Kersal

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Institute of Historical Research

Publication

Author

John Throsby

Year published

1796

Supporting documents

Pages

136-138

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'Kersal', Thoroton's History of Nottinghamshire: volume 3: Republished with large additions by John Throsby (1796), pp. 136-138. URL: http://www.british-history.ac.uk/report.aspx?compid=76944 Date accessed: 02 October 2014.


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KERNESALL. KERSAL. CHEUERSALE.

This was a member as it were of Knesale, yet there was a grange or hermitage in Kersale, (fn. 1) which Hugo de Barun, a great benefactor, and afterwards monk of Lenton held, who gave land in Almeton, to that monastery; but I suspect this hermitage of Kersale might be in Lancashire.

(fn. 2) Richard, son of Robert de Croxton, confirmed to the canons of Stanley Parke, (otherwise called Dale-Abby) the whole gift which his brother John made to them of all his land in Mickleberge, in the territory of Kirnesale, which the abbat and covent released to Avicia sometime wife of sir John de Kirnesale, and her heirs.

(fn. 3) Robert Walensis, son of Rob. Walensis, of Kirneshall, gave four acres of arable land in an essart of Kirneshal, to the monastery of Rufford, with his body, paying the lord of the fee 6d. per annum, which it seems was one Thomas de Ywardeby, clark, who wrote to sir William de Sutton, and sir Robert his brother, knights, John Burdon, John de Kirmshale, Rob. Maleshover, Richard Freman, and Henry, son of Silvester de Kirmshale, stiling them noble and discreet men, that he had released to the monks of Russord, all his interest in the said land, which Robert Walensis gave of his fee, and likewise the 6d. per annum rent due to him and his heirs, and diligently intreated them that they would bear testimony to that deed of release, sealed with the same seal with which his letters to them were sealed, because they knew certainly that be had not a seal in which his proper name was contained.

(fn. 4) Silvester de Kirneshale, son of Henry de Laxton, gave to the said monastery of Rufford one acre of arable land in Kirneshale, of his wong which lay on the north part of the way, which leads from Kirneshale, to the wood called Bergelhage; the witnesses were Robert de Laxton, Mr. Peter, and Mr. Stephen his brothers, Raph, son of Henry de Laxton, his own brother, William, son of John de Kalnatheton.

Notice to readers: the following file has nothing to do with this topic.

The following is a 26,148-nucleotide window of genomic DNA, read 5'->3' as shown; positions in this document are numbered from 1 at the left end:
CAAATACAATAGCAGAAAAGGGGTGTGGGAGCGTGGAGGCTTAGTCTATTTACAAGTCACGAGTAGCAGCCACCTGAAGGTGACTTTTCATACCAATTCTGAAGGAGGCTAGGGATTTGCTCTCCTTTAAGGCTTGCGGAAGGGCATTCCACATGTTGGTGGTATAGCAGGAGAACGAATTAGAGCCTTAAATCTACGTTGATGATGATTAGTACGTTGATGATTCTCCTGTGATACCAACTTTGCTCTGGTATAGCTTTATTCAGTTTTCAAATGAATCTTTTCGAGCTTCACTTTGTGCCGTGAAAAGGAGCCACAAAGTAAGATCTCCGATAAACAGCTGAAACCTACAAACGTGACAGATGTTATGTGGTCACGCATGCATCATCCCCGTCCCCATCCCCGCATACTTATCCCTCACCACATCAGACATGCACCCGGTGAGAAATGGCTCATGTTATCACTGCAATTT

Robert Broune, esquire, Thomas Smith, Richard Bevercotes, gent. and others, 17 H. 8. (fn. 5) claimed against Robert Kellome, and Cecily his wife, the manor of Kyrneshall alias Cressall, with the appurtenances; also four mess. two hundred acres of land, one hundred of meadow, one hundred of pasture, forty of wood, one hundred of more, and 8s. 8d. rent in Kyrneshale.

(fn. 6) Richard Bevercotes, gent. died 8 Jan. 38 H. 8. seized of the manor of Kyrsall, held of the manor of Allerton; Alice wife of Thomas Massingberd was his daughter and heir.

(fn. 7) In another recovery 12 Eliz. William Mason, and William Oglethorp claimed against Bryan Burkytt one mess. six tofts, two barns, one garden, two orchards, one hundred acres of land, thirty of meadow, ten of pasture, four of wood, forty of more, and 4s, 4d. rent with the appurtenances in Kneesall, Kyrkesall, alias Kyrsall, & Malebecke, alias Maplebeck, who called to warrant Richard Whyting, gent, and Stephen Broun, gent. and Elizabeth his wife.

Part of the hamlet was a grange parcel of the posession of the abby of Russord, and granted therewith to the earl of Shrowsbury; the residue hath the reputation of a small manor, and hath been a long time the inheritance of — Robertson and his ancestors, until lately that by the death of John Robertson, the last heir male of that family, it fell to the share of — Garnon his nephew, and one of his heirs, who hath since then sold it.

[Throsby] Kersal.

A hamlet, small. The land here adjoins Beesthorp and is in the parish of Kneesal: It was enclosed in 1778. The King, in right of the duchy of Lancaster, is lord thereof. Proprietors the chapter of Southwell, who had the great tythes; now a farm is enjoyed instead of them; Samuel Bristow, esq; of Beesthorp, Revd. Thomas Wakefield, Revd. Thomas Holt, and others.

In this place is a quaker's meeting house, with a burial ground; but now the former is disused. It has been a place much resorted to.

Footnotes

1 Regist: de Lent: p: 71:
2 Regist: de Ruff: p: 86:
3 Ib:
4 Reg: Ruff: Ib:
5 Hill 17 H: 8: rot: 124:
6 Lib: 2 post mort: fol: 105:
7 Trin: 12 Eliz: rot: 143: